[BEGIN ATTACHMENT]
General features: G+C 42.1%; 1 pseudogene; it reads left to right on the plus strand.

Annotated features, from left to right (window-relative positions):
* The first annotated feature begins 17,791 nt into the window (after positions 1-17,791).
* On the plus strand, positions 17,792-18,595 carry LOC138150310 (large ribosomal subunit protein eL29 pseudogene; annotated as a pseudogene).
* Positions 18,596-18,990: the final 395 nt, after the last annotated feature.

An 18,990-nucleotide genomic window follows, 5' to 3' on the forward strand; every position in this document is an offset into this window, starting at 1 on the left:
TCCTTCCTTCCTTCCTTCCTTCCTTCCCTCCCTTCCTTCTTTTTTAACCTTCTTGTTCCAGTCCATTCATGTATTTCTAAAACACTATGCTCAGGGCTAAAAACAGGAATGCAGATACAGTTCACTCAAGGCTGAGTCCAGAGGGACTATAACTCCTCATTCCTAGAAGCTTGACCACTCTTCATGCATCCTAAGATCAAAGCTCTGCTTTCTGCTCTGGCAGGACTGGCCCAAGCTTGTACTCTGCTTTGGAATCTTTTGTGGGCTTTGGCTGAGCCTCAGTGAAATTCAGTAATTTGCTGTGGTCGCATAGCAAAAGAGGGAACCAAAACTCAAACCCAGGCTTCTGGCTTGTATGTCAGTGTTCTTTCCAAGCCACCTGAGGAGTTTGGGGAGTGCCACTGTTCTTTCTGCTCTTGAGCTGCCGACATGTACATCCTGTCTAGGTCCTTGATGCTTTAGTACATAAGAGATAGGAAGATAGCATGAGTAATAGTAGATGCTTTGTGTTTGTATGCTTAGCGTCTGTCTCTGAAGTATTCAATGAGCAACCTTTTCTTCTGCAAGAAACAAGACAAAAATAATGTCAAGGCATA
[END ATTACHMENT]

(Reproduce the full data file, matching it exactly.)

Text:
General features: G+C 42.1%; 1 pseudogene; it reads left to right on the plus strand.

Annotated features, from left to right (window-relative positions):
* The first annotated feature begins 17,791 nt into the window (after positions 1-17,791).
* On the plus strand, positions 17,792-18,595 carry LOC138150310 (large ribosomal subunit protein eL29 pseudogene; annotated as a pseudogene).
* Positions 18,596-18,990: the final 395 nt, after the last annotated feature.

An 18,990-nucleotide genomic window follows, 5' to 3' on the forward strand; every position in this document is an offset into this window, starting at 1 on the left:
TCCTTCCTTCCTTCCTTCCTTCCTTCCCTCCCTTCCTTCTTTTTTAACCTTCTTGTTCCAGTCCATTCATGTATTTCTAAAACACTATGCTCAGGGCTAAAAACAGGAATGCAGATACAGTTCACTCAAGGCTGAGTCCAGAGGGACTATAACTCCTCATTCCTAGAAGCTTGACCACTCTTCATGCATCCTAAGATCAAAGCTCTGCTTTCTGCTCTGGCAGGACTGGCCCAAGCTTGTACTCTGCTTTGGAATCTTTTGTGGGCTTTGGCTGAGCCTCAGTGAAATTCAGTAATTTGCTGTGGTCGCATAGCAAAAGAGGGAACCAAAACTCAAACCCAGGCTTCTGGCTTGTATGTCAGTGTTCTTTCCAAGCCACCTGAGGAGTTTGGGGAGTGCCACTGTTCTTTCTGCTCTTGAGCTGCCGACATGTACATCCTGTCTAGGTCCTTGATGCTTTAGTACATAAGAGATAGGAAGATAGCATGAGTAATAGTAGATGCTTTGTGTTTGTATGCTTAGCGTCTGTCTCTGAAGTATTCAATGAGCAACCTTTTCTTCTGCAAGAAACAAGACAAAAATAATGTCAAGGCATA